College of Mass Communication

Quantitative Research Methods

MC 6110-001

Spring 2008

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COURSE: Mass Communication 6110 (Quantitative Research Methods)

SPSS Career Starter
SPSS Syntax Reference Guide
Human Participant Protections Education for Research Teams

INSTRUCTOR: Dr. Larry Burriss, Ph.D., J.D.
OFFICE: Comm 258
PHONE: 615-898-2983 (office)
615-898-5682 (fax)
615-957-9753 (home)

Dr. Burriss is a professor in the School of Journalism, a former president of the MTSU Faculty Senate and a former member of the Tennessee Board of Regents. He has served as dean of the college of mass communication and director of the School of Journalism. He received his bachelor's and master's degrees from The Ohio State University, where he majored in broadcast journalism. He also has a master's degree in human relations from the University of Oklahoma.

Dr. Burriss received his Ph.D. in communication from Ohio University, where he minored in law, and his J.D. from Concord Law School.

He is particularly interested in issues dealing with new technology and with government-media relations.

Dr. Burriss has worked in both print and broadcast news, and in public relations. He has published extensively in professional research journals, as well as in popular magazines.

He was a lieutenant colonel in the Tennessee Air National Guard, where he was the director of public affairs. He served in Mali, Bosnia, Somalia, Central America, England and Germany.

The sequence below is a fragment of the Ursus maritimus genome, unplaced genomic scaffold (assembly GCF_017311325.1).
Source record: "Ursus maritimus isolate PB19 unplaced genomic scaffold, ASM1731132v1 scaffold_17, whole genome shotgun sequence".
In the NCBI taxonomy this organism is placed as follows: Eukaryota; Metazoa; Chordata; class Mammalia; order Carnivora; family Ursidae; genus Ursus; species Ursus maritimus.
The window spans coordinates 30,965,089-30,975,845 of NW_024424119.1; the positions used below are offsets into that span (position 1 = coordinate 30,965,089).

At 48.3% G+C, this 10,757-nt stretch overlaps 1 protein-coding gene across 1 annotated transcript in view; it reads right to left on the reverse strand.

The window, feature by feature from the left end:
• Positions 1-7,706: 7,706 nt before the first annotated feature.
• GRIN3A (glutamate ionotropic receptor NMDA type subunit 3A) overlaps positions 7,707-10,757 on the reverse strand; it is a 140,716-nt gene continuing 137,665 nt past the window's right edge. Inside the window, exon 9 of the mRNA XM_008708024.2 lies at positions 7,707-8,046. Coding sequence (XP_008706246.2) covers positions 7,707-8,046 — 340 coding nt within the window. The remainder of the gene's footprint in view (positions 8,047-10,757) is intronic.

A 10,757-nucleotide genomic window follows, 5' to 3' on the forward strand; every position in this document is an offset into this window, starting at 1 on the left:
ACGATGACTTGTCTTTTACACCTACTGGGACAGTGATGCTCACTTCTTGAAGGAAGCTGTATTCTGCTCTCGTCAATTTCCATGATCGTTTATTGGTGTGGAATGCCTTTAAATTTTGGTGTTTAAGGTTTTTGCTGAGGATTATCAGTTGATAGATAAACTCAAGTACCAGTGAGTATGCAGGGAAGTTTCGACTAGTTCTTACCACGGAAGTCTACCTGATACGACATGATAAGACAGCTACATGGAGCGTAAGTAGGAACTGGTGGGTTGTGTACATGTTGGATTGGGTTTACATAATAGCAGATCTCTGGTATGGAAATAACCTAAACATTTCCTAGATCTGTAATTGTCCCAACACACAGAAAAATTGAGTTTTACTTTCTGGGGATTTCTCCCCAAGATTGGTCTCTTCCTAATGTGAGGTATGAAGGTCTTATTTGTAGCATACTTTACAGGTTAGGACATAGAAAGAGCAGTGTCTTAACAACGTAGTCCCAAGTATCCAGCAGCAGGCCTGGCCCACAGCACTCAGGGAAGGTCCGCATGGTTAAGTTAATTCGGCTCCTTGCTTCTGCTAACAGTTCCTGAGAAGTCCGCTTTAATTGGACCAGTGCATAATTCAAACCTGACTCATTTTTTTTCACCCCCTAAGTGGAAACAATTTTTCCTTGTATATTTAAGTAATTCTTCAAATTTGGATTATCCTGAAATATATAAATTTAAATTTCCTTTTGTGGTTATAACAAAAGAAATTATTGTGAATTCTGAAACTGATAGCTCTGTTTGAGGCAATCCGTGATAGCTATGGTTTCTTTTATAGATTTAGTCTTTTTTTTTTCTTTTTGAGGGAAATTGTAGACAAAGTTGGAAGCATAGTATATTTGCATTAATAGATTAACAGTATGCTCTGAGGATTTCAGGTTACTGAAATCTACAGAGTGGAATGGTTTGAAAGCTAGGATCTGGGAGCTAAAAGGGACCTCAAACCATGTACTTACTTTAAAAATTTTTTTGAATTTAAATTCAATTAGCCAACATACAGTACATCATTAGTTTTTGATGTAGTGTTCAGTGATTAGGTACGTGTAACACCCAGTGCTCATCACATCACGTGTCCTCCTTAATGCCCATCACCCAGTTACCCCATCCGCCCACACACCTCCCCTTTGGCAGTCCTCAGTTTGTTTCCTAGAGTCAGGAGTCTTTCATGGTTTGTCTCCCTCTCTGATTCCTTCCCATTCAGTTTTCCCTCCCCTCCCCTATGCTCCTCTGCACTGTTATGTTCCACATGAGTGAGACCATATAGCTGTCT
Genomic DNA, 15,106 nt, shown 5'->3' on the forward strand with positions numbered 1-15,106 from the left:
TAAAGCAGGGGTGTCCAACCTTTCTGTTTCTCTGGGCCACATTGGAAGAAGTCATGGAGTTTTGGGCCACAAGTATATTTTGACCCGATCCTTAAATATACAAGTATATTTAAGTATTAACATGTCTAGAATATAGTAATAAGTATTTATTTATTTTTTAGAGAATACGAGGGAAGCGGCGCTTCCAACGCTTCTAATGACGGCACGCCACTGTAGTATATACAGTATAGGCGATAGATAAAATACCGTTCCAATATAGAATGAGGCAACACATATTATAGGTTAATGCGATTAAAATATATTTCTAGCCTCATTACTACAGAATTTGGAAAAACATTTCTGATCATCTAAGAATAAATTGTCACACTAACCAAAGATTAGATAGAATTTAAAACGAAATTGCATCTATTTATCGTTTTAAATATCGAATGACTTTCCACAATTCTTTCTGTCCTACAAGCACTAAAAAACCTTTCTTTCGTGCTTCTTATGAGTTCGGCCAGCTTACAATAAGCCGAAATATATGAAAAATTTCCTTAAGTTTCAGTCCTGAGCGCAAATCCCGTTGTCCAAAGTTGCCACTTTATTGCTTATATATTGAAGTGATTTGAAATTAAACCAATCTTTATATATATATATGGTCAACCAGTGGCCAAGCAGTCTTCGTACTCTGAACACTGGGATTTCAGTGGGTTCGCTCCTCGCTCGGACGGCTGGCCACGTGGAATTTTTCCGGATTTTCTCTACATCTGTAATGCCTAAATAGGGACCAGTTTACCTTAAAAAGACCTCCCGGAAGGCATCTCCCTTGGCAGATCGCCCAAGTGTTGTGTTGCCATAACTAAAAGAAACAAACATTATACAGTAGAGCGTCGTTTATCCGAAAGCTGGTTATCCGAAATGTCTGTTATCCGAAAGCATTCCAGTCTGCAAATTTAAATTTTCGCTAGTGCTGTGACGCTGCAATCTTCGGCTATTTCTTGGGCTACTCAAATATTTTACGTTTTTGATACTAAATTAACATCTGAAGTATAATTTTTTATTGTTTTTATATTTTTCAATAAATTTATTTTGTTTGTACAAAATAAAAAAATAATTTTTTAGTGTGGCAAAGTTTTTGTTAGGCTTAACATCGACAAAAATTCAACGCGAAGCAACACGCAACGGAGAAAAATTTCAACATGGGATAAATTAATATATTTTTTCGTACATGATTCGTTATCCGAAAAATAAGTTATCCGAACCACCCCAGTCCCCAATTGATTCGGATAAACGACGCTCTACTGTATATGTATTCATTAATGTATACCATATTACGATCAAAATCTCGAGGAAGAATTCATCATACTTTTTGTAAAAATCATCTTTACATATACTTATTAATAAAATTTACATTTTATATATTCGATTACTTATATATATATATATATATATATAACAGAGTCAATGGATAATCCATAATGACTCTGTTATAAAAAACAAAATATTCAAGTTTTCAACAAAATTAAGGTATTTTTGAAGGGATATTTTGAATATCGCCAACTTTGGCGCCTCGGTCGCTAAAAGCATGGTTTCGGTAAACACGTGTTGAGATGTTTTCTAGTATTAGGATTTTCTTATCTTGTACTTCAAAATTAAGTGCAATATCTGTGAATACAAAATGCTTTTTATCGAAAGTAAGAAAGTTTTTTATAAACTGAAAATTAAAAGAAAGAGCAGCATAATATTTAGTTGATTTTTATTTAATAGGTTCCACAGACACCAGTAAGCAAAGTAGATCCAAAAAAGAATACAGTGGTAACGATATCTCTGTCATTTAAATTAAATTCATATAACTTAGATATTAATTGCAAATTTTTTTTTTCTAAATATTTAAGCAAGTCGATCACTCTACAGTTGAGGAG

Dr. Burriss enjoys travel, reading, and was ranked 3rd in the Tennessee Division, American Fencing Association.


The student is expected to become familiar with the major forms of quantitative research methods. You will become conversant with research theory and research ethics, then proficient in methods of data collecton (surveys, content analysis, experimental design) to include design and execution, and data analysis (t-test, chi-square, Spearman rank order correlation, Pearson product moment correlation and ANOVA).


1. Regular attendance and participation
2. Research project
3. IRB Form

"Hmmmm," you may be saying to yourself. "Our entire grade is based on a term paper and something called 'IRB Form'?" Well, yes and no. You see, this "term paper" as you so disparagingly call it, has to be a publishable piece of research. That means it has to have certain clearly defined parts that meet certain clearly defined standards. It has to have research questions and null hypotheses linking at least one dependent variable to at least one independent variable. It has to have an exhaustive literature review. It has to have a plan for gathering data and then a plan for statistical analysis of the data. Then it has to have a conclusion and suggestions for further research. Oh, and did I mention all of this has to be in written form, in the correct style for the journal to which you will submit your article?

One of your biggest concerns is probably with the phrase "statistical analysis." Well, we are NOT going to put red and blue balls in a box and figure out the probability of drawing out one that matches your mother's hair color. What we will do is gather data and then use the SPSS statistical package to analyze that data. SPSS provides clearly defined procedures for analyzing data. All you do is type in your numbers then click on "analyze" and you're done. Well, it's not really quite that easy, but it's really quite simple if you just think about what you are doing and why you are doing it.

At this point you may be saying (wailing, actually), "But I don't know how to do any of that stuff!" Correct! You don't! That's what we're going to learn in the class. The course is conducted on a "learn-by-doing" paradigm. That is, you will conduct a legitimate media research project, and much of the class lectures/discussions will focus on the process of doing that research.